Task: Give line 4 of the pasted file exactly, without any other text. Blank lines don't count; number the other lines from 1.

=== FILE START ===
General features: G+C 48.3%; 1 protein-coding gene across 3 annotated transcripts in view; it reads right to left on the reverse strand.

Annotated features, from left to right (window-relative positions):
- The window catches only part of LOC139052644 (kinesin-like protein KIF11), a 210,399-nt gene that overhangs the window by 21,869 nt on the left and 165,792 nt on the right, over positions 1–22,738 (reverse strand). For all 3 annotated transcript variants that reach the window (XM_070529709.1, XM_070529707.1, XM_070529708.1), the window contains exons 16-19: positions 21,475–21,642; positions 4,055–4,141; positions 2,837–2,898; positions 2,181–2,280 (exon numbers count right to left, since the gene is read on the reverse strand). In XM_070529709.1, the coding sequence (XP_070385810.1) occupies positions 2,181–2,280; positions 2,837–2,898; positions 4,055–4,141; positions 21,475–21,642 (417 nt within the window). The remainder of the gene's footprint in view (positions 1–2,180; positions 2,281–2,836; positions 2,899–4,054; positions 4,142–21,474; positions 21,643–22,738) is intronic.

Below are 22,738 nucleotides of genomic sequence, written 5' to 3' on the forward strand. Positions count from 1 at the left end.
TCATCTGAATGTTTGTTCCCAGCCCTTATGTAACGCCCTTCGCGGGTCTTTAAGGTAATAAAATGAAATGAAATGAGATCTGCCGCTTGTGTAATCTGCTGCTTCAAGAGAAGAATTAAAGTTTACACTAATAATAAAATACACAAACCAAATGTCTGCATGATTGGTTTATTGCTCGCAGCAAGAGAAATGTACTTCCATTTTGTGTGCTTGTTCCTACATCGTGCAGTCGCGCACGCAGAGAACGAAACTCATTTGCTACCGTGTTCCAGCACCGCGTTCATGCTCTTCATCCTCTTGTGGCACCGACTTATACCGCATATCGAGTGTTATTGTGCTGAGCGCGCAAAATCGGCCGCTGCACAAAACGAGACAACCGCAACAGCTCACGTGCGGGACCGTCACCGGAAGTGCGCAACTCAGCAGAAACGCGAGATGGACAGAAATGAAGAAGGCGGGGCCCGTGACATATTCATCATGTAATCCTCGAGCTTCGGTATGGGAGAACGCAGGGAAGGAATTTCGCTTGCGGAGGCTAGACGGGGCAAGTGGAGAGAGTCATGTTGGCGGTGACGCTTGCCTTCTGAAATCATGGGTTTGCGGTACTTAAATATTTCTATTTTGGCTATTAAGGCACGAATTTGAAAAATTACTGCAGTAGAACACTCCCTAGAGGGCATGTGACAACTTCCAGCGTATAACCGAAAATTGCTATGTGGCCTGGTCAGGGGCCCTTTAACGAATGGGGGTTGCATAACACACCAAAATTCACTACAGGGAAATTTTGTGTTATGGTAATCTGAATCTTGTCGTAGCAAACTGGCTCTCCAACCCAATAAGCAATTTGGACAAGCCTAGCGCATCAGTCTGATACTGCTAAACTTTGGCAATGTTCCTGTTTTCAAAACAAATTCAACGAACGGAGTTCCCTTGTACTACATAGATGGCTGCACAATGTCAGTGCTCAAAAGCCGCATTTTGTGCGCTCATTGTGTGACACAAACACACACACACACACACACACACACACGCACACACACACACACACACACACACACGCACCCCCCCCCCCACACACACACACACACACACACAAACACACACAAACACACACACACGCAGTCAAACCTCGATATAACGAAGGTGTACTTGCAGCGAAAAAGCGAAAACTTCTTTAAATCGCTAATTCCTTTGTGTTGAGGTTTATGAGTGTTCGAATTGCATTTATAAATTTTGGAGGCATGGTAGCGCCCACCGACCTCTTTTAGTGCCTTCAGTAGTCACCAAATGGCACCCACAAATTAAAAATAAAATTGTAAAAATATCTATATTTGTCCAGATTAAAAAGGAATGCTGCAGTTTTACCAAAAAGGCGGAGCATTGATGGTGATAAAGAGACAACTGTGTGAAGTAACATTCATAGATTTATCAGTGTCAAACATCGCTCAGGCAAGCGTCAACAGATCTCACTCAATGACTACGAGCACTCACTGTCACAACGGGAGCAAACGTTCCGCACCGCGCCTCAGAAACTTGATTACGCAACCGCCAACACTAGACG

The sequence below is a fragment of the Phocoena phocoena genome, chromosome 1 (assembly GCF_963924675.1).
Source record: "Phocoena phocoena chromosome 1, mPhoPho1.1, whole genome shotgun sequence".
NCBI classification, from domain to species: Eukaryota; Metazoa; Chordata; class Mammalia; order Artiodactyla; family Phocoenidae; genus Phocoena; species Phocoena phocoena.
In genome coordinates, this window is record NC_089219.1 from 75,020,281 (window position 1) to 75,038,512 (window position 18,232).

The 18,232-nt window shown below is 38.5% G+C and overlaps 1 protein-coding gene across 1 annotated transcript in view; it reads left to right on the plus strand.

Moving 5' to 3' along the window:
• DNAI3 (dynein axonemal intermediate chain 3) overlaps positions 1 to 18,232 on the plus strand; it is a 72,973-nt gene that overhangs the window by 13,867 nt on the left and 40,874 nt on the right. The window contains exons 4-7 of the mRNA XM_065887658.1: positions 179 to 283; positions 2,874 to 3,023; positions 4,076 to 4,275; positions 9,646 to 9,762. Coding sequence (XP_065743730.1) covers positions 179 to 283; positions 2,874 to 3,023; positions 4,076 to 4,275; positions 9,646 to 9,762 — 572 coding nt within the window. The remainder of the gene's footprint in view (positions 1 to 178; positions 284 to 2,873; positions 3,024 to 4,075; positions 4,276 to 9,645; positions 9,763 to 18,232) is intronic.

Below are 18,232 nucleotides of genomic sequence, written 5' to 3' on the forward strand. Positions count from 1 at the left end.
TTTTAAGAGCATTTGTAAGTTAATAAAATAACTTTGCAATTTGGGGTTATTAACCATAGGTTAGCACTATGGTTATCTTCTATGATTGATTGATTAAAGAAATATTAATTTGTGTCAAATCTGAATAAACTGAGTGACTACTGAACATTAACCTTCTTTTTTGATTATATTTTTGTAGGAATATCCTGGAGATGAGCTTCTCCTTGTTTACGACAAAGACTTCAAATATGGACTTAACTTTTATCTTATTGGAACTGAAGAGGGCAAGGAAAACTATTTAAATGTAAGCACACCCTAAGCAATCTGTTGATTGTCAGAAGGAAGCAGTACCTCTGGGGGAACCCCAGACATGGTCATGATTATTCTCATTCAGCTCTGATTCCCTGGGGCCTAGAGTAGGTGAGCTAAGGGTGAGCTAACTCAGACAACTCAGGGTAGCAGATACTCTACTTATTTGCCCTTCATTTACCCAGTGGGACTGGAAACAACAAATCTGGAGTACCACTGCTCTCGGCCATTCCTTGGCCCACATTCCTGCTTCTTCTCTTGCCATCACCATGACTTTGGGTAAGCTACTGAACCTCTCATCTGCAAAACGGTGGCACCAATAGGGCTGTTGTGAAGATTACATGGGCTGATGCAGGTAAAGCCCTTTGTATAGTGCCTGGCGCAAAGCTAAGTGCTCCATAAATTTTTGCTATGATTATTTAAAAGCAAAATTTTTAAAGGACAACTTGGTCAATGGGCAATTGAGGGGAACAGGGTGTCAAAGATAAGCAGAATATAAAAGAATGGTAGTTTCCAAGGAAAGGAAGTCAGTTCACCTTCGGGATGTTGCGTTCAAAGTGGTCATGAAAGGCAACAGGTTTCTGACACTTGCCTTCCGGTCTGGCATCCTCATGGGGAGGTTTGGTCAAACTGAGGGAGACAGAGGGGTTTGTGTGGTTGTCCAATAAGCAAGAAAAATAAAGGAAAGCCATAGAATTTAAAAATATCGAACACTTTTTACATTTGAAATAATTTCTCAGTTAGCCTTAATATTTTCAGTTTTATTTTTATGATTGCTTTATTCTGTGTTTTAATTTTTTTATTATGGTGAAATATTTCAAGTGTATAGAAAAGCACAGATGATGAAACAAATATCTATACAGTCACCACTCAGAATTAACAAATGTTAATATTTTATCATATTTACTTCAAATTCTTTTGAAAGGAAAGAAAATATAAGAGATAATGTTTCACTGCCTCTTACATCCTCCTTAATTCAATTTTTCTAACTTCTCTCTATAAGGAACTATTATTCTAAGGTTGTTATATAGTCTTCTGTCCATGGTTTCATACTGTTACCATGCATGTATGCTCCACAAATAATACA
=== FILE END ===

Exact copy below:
Below are 22,738 nucleotides of genomic sequence, written 5' to 3' on the forward strand. Positions count from 1 at the left end.